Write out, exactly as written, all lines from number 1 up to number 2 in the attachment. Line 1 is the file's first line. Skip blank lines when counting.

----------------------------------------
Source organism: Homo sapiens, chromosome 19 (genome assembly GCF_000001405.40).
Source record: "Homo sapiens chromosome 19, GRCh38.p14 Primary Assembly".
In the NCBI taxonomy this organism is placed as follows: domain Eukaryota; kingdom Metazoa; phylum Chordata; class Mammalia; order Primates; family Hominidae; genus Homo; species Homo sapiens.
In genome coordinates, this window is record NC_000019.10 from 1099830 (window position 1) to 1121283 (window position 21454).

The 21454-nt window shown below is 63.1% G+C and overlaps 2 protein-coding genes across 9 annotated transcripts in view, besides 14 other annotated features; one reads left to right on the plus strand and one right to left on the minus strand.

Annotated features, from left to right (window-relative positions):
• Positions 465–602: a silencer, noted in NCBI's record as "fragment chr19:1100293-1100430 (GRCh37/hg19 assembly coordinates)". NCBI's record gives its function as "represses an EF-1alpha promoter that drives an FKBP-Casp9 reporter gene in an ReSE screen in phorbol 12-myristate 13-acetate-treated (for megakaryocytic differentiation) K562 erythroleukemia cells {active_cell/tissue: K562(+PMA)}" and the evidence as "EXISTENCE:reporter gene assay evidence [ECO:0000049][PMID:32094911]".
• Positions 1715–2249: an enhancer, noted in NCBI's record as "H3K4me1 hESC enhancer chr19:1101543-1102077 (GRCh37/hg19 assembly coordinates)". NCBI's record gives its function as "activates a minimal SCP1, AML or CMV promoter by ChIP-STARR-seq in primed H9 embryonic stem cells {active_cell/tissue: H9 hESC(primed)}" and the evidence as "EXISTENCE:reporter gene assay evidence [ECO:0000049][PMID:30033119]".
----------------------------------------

Source organism: Homo sapiens, chromosome 19 (genome assembly GCF_000001405.40).
Source record: "Homo sapiens chromosome 19, GRCh38.p14 Primary Assembly".